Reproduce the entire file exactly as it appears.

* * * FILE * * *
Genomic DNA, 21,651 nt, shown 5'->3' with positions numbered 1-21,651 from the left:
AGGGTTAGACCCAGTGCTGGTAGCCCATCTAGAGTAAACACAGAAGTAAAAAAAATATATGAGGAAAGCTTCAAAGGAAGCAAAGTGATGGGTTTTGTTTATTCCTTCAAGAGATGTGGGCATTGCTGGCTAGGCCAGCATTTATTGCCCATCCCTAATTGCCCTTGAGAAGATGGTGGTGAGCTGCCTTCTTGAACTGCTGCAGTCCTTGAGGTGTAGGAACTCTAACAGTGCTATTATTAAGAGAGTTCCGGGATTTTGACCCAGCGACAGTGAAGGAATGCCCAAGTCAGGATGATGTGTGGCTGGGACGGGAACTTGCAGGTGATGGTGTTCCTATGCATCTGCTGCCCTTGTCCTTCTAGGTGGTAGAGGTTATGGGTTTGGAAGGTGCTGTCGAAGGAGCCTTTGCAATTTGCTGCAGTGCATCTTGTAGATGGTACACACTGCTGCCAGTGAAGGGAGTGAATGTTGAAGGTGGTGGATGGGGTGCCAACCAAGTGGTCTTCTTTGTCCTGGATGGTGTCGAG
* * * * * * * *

Genomic DNA, 21,651 nt, shown 5'->3' with positions numbered 1-21,651 from the left:
AGGGTTAGACCCAGTGCTGGTAGCCCATCTAGAGTAAACACAGAAGTAAAAAAAATATATGAGGAAAGCTTCAAAGGAAGCAAAGTGATGGGTTTTGTTTATTCCTTCAAGAGATGTGGGCATTGCTGGCTAGGCCAGCATTTATTGCCCATCCCTAATTGCCCTTGAGAAGATGGTGGTGAGCTGCCTTCTTGAACTGCTGCAGTCCTTGAGGTGTAGGAACTCTAACAGTGCTATTATTAAGAGAGTTCCGGGATTTTGACCCAGCGACAGTGAAGGAATGCCCAAGTCAGGATGATGTGTGGCTGGGACGGGAACTTGCAGGTGATGGTGTTCCTATGCATCTGCTGCCCTTGTCCTTCTAGGTGGTAGAGGTTATGGGTTTGGAAGGTGCTGTCGAAGGAGCCTTTGCAATTTGCTGCAGTGCATCTTGTAGATGGTACACACTGCTGCCAGTGAAGGGAGTGAATGTTGAAGGTGGTGGATGGGGTGCCAACCAAGTGGTCTTCTTTGTCCTGGATGGTGTCGAG